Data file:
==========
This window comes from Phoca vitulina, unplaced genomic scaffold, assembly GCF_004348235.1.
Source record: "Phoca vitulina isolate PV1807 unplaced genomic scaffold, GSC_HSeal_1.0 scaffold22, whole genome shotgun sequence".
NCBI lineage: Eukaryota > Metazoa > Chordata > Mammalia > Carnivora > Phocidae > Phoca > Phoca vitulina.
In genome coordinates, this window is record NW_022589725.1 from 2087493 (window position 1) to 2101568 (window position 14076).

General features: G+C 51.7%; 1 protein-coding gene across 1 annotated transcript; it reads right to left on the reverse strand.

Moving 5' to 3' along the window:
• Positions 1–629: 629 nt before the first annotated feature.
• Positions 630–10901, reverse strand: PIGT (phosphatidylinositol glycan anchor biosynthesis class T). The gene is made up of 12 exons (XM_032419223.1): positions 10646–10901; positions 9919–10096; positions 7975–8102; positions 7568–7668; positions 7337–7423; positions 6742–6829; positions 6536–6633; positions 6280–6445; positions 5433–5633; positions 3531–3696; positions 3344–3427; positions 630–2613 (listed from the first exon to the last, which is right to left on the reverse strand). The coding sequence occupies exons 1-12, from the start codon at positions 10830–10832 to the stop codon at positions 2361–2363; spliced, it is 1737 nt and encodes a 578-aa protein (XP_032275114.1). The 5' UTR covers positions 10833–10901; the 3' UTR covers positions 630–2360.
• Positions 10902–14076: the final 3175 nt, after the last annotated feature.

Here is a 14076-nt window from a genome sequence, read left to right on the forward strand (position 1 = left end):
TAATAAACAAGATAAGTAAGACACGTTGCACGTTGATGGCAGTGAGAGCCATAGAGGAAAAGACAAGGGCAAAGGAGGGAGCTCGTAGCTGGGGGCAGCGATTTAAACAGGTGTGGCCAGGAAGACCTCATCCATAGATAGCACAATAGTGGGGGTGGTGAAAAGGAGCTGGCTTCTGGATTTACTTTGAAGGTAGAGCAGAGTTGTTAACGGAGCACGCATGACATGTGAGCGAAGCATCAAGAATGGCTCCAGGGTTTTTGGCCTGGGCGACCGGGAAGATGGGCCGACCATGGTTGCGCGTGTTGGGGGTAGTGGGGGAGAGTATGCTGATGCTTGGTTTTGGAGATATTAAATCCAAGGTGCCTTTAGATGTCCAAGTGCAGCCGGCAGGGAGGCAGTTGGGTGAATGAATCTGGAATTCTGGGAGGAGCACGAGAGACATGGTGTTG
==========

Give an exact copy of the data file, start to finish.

This window comes from Phoca vitulina, unplaced genomic scaffold, assembly GCF_004348235.1.
Source record: "Phoca vitulina isolate PV1807 unplaced genomic scaffold, GSC_HSeal_1.0 scaffold22, whole genome shotgun sequence".
NCBI lineage: Eukaryota > Metazoa > Chordata > Mammalia > Carnivora > Phocidae > Phoca > Phoca vitulina.
In genome coordinates, this window is record NW_022589725.1 from 2087493 (window position 1) to 2101568 (window position 14076).

General features: G+C 51.7%; 1 protein-coding gene across 1 annotated transcript; it reads right to left on the reverse strand.

Moving 5' to 3' along the window:
• Positions 1–629: 629 nt before the first annotated feature.
• Positions 630–10901, reverse strand: PIGT (phosphatidylinositol glycan anchor biosynthesis class T). The gene is made up of 12 exons (XM_032419223.1): positions 10646–10901; positions 9919–10096; positions 7975–8102; positions 7568–7668; positions 7337–7423; positions 6742–6829; positions 6536–6633; positions 6280–6445; positions 5433–5633; positions 3531–3696; positions 3344–3427; positions 630–2613 (listed from the first exon to the last, which is right to left on the reverse strand). The coding sequence occupies exons 1-12, from the start codon at positions 10830–10832 to the stop codon at positions 2361–2363; spliced, it is 1737 nt and encodes a 578-aa protein (XP_032275114.1). The 5' UTR covers positions 10833–10901; the 3' UTR covers positions 630–2360.
• Positions 10902–14076: the final 3175 nt, after the last annotated feature.

Here is a 14076-nt window from a genome sequence, read left to right on the forward strand (position 1 = left end):
TAATAAACAAGATAAGTAAGACACGTTGCACGTTGATGGCAGTGAGAGCCATAGAGGAAAAGACAAGGGCAAAGGAGGGAGCTCGTAGCTGGGGGCAGCGATTTAAACAGGTGTGGCCAGGAAGACCTCATCCATAGATAGCACAATAGTGGGGGTGGTGAAAAGGAGCTGGCTTCTGGATTTACTTTGAAGGTAGAGCAGAGTTGTTAACGGAGCACGCATGACATGTGAGCGAAGCATCAAGAATGGCTCCAGGGTTTTTGGCCTGGGCGACCGGGAAGATGGGCCGACCATGGTTGCGCGTGTTGGGGGTAGTGGGGGAGAGTATGCTGATGCTTGGTTTTGGAGATATTAAATCCAAGGTGCCTTTAGATGTCCAAGTGCAGCCGGCAGGGAGGCAGTTGGGTGAATGAATCTGGAATTCTGGGAGGAGCACGAGAGACATGGTGTTG